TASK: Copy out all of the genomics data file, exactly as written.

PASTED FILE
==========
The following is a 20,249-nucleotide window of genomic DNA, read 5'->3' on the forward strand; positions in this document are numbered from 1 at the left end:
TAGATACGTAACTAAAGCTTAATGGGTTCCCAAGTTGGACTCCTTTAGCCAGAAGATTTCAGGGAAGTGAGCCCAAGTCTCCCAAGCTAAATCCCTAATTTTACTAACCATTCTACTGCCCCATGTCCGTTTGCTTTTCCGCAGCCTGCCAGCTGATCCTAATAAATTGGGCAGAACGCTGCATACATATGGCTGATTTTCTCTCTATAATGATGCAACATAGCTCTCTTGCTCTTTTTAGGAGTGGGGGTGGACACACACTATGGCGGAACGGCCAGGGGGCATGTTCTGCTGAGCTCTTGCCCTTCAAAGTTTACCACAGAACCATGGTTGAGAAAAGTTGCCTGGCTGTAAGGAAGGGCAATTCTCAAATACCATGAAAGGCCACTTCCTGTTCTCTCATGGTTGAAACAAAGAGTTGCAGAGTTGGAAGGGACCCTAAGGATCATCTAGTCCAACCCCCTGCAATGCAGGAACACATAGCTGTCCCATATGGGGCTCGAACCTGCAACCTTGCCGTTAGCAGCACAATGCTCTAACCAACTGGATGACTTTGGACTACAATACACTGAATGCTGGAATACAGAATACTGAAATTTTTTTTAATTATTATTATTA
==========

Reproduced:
The following is a 20,249-nucleotide window of genomic DNA, read 5'->3' on the forward strand; positions in this document are numbered from 1 at the left end:
TAGATACGTAACTAAAGCTTAATGGGTTCCCAAGTTGGACTCCTTTAGCCAGAAGATTTCAGGGAAGTGAGCCCAAGTCTCCCAAGCTAAATCCCTAATTTTACTAACCATTCTACTGCCCCATGTCCGTTTGCTTTTCCGCAGCCTGCCAGCTGATCCTAATAAATTGGGCAGAACGCTGCATACATATGGCTGATTTTCTCTCTATAATGATGCAACATAGCTCTCTTGCTCTTTTTAGGAGTGGGGGTGGACACACACTATGGCGGAACGGCCAGGGGGCATGTTCTGCTGAGCTCTTGCCCTTCAAAGTTTACCACAGAACCATGGTTGAGAAAAGTTGCCTGGCTGTAAGGAAGGGCAATTCTCAAATACCATGAAAGGCCACTTCCTGTTCTCTCATGGTTGAAACAAAGAGTTGCAGAGTTGGAAGGGACCCTAAGGATCATCTAGTCCAACCCCCTGCAATGCAGGAACACATAGCTGTCCCATATGGGGCTCGAACCTGCAACCTTGCCGTTAGCAGCACAATGCTCTAACCAACTGGATGACTTTGGACTACAATACACTGAATGCTGGAATACAGAATACTGAAATTTTTTTTAATTATTATTATTA